Tatting shuttles for giants

Boye Shuttle

I’ve only just developed a shuttle obsession. The internet is to blame of course, because I’ve only ever seen about 2 shops with shuttles in the UK, and usually they’re the Clover ones with a pick on the end, or the Pony ones with a hook.

On the internet there are loads. Vintage, modern, plastic, wood, Bakelite, celluloid, silver, brass. With hooks, with picks or with a gentle point.

I’ve always been intrigued by the Boye shuttle, purely because it’s metal. And actually, it looks a bit brutal. It’s not an airy fairy messing about shuttle for frivolous lace. It looks like a shuttle that means business. The only thing I’ve always wondered about was the flat hook. Looks a bit… well, dangerous, obviously, but not that practical. Looks like it would catch a bit.

Anyway. We all know where this is going – I bought one. It was listed as ‘vintage’ and came with a celluloid shuttle too. To be honest, I have no idea if either of them really are vintage, (you can still buy metal Boye shuttles brand new), but the price for two was the same as the prices I’d seen for one, so it seemed like a fair enough deal.

size comparison

And here are all the types of shuttle I own. On the right is the Boye shuttle, and next to it the celluloid. Next there’s the blue Pony (like an Aero, but I have a feeling, not as good) and then there’s the good old Clover. Until now I had no idea how small the Clovers were. LOOK AT THE BOYE SHUTTLE! It’s GIGANTIC.

Usually I use the Clover as my main shuttle, and the Pony as a hook. I did try the Pony as my main shuttle for a while, but the bobbin got a bit loose and it annoyed me. Anyway.

The Boye arrived this week, and I started to use it – it was already loaded with thread, all be it rather brittle. It takes some time to get used to. I found I was holding it with my fingers further to the back, and when you pull it through a loop, you have to sort of hold it more upright than normal, to clear the hook from snagging. There were moments when I thought it was ok – having a hook attached is brilliant – and moments when it was not ok.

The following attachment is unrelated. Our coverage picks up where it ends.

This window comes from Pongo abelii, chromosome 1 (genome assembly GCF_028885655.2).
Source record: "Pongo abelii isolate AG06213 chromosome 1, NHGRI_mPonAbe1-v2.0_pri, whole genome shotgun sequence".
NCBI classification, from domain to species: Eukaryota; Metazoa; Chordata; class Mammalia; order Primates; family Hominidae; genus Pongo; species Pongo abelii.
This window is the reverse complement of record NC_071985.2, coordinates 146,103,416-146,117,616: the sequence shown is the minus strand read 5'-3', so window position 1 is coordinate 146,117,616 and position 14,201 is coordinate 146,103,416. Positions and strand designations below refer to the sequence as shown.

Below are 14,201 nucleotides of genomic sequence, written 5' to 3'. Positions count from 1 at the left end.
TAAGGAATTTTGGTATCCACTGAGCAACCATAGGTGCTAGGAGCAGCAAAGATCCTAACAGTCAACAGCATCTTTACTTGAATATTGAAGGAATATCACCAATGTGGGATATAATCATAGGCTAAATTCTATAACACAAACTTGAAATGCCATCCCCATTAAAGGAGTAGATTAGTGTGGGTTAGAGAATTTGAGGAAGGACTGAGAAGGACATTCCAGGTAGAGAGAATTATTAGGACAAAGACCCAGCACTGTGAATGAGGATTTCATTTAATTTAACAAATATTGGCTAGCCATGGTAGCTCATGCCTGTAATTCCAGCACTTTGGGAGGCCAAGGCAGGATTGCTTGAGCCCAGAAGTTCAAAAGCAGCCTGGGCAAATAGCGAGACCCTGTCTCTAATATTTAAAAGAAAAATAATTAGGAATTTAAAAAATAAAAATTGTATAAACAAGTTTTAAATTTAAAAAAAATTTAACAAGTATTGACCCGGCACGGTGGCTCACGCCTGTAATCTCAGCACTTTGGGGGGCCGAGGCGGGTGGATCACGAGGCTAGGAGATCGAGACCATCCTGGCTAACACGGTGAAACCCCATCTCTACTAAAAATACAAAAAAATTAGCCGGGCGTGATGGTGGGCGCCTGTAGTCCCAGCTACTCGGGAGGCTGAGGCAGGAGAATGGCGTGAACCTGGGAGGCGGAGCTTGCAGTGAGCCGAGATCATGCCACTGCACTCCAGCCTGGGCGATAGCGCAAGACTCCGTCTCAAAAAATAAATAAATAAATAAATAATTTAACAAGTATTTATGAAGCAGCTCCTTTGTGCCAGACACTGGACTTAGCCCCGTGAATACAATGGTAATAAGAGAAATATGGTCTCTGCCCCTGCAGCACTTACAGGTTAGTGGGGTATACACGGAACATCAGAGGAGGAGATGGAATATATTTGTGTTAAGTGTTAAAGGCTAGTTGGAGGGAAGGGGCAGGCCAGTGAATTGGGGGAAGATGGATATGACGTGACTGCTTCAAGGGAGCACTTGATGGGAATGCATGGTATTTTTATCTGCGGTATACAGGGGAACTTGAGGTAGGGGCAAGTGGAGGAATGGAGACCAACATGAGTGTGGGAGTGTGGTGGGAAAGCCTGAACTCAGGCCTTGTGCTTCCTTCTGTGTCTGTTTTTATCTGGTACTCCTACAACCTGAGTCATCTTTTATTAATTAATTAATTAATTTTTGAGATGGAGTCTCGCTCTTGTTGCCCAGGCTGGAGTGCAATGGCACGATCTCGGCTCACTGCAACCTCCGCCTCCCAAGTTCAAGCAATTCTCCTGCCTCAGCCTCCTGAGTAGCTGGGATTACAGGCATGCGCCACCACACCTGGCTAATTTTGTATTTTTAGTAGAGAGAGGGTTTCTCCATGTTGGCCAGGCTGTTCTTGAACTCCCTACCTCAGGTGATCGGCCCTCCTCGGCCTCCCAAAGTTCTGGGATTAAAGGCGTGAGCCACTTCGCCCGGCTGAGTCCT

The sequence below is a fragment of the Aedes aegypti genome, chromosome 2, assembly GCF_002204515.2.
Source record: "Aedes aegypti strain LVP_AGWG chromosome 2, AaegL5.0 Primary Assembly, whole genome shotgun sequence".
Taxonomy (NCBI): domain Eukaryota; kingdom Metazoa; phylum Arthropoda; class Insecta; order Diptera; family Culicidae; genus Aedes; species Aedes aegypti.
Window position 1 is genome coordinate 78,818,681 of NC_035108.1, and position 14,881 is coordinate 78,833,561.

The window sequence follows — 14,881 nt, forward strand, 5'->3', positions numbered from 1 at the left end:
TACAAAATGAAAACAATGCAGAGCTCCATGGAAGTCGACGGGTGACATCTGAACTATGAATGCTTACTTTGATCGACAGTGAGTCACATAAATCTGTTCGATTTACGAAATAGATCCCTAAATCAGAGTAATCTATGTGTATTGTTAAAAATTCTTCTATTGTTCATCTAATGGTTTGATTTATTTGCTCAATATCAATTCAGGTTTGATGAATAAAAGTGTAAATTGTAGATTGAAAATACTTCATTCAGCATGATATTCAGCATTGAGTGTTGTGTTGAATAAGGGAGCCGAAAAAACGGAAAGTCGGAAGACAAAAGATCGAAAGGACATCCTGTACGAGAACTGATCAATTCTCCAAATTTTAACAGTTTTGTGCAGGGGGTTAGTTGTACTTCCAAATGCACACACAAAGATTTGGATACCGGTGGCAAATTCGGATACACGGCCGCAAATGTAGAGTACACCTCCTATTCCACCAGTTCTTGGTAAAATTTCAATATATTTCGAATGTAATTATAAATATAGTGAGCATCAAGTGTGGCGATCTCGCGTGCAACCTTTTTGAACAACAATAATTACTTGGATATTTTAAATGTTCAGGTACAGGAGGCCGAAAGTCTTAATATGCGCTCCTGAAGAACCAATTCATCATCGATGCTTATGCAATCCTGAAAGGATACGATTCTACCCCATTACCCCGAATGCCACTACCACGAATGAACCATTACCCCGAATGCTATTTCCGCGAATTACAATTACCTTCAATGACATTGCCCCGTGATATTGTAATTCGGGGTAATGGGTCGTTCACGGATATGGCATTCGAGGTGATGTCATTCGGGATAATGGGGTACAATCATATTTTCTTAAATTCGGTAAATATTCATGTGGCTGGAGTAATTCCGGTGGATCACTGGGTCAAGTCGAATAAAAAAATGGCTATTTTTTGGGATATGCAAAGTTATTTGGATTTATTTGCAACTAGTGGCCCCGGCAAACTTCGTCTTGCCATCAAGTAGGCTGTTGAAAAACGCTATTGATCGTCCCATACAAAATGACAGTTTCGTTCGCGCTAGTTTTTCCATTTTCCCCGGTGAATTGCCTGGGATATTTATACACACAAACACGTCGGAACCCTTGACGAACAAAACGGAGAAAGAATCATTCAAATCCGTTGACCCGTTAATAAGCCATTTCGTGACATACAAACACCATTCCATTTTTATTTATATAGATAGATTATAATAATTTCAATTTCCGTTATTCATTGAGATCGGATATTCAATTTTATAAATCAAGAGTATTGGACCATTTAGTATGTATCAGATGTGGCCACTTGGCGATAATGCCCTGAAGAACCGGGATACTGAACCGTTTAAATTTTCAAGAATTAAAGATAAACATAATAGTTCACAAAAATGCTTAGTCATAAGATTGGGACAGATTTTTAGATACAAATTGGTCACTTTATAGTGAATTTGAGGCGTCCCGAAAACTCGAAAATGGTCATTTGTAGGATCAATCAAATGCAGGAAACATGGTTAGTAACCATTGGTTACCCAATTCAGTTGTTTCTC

Hooks and picks

As expected, I didn’t love the flat hook. The rounded one catches less – and should the thread catch, it slides off. With the flat hook, if you get caught, it’s more effort to un-snag yourself.

I did like the fact it was metal though – feels more like science than craft! There’s also something nice about the bobbin tension – it’s actually pretty tight, so wont let out thread unless you really want it – which is the problem I had with the Pony.

In conclusion – I think it’s just too big for me. I love that it’s metal, and I like that it has *a* hook – I just don’t like *this* hook. Having said that, I hate to be defeated, and so I think I’ll persevere a bit longer. In between speeding along with my Clovers, of course. (Also, now I’m hankering after a small David Reed Smith wooden shuttle with a hook but I’ve notice they have flat hooks too…)

size 40

Talking of persevering and stuff that is bigger than expected – I decided to try again with the size 40 thread. Above you can see the same thing in size 80 (left) and 40 (right). I was using up some of the 40 thread I had left on a shuttle (just didn’t have enough to finish this). I’m not in love it with it. It still feels too big for me. That was a test to see if this motif would be more useful in a bigger size – and I’m not sure it would, especially if I don’t like it!

cluny school

One thing I do like size 40 for, is clunys. I’ve still not really mastered them, and so I’ve given myself cluny homework. I’ve made this pattern before, but I still don’t think I’ve mastered it. The finished one was made in one pass, with a large split ring at the top. Not sure why but it never seems to come out quite the right shape – the clunys might have too few passes? (Should they be bigger?) Also the joining picots in the middle are too big and it looks really messy.

The ones in the middle of the half finished one are a much better shape. The one sticking out is a bit rubbish as I finished it on the train. If you’re a tatting commuter, this is an FYI: if you can get away with the embarrassment of getting your fingers into the right position for a cluny, then that’s awesome – but do remember they’re a lot harder to chuck in your bag unfinished when your train arrives! Packing away a half finished ring – or even a join – is ok, not so sure about a half finished leaf.

If you fancy learning clunys, there’s a bunch of links to videos and tutorials in the tatting pattern section. They’re by no means exhaustive, just ones I’ve found that have helped me.